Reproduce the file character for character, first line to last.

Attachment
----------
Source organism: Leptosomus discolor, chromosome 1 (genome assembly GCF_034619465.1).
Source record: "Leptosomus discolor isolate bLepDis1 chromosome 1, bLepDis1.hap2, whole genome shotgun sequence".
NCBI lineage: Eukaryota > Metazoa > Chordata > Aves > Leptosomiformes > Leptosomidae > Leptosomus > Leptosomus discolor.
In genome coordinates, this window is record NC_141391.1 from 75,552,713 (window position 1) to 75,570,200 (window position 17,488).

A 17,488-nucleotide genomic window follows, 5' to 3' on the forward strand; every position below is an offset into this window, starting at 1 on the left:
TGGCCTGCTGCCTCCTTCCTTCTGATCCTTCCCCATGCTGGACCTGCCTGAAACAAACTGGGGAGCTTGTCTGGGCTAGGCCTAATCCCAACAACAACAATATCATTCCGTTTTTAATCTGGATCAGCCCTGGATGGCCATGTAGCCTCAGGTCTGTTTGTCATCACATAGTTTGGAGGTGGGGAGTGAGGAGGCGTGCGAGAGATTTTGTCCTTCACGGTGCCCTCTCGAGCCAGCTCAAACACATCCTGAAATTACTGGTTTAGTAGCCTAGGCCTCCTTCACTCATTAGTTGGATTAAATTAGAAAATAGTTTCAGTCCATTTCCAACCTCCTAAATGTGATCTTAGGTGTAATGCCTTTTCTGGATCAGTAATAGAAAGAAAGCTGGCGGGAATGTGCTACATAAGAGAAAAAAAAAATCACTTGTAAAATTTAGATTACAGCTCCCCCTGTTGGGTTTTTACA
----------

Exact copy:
Source organism: Leptosomus discolor, chromosome 1 (genome assembly GCF_034619465.1).
Source record: "Leptosomus discolor isolate bLepDis1 chromosome 1, bLepDis1.hap2, whole genome shotgun sequence".
NCBI lineage: Eukaryota > Metazoa > Chordata > Aves > Leptosomiformes > Leptosomidae > Leptosomus > Leptosomus discolor.
In genome coordinates, this window is record NC_141391.1 from 75,552,713 (window position 1) to 75,570,200 (window position 17,488).

A 17,488-nucleotide genomic window follows, 5' to 3' on the forward strand; every position below is an offset into this window, starting at 1 on the left:
TGGCCTGCTGCCTCCTTCCTTCTGATCCTTCCCCATGCTGGACCTGCCTGAAACAAACTGGGGAGCTTGTCTGGGCTAGGCCTAATCCCAACAACAACAATATCATTCCGTTTTTAATCTGGATCAGCCCTGGATGGCCATGTAGCCTCAGGTCTGTTTGTCATCACATAGTTTGGAGGTGGGGAGTGAGGAGGCGTGCGAGAGATTTTGTCCTTCACGGTGCCCTCTCGAGCCAGCTCAAACACATCCTGAAATTACTGGTTTAGTAGCCTAGGCCTCCTTCACTCATTAGTTGGATTAAATTAGAAAATAGTTTCAGTCCATTTCCAACCTCCTAAATGTGATCTTAGGTGTAATGCCTTTTCTGGATCAGTAATAGAAAGAAAGCTGGCGGGAATGTGCTACATAAGAGAAAAAAAAAATCACTTGTAAAATTTAGATTACAGCTCCCCCTGTTGGGTTTTTACA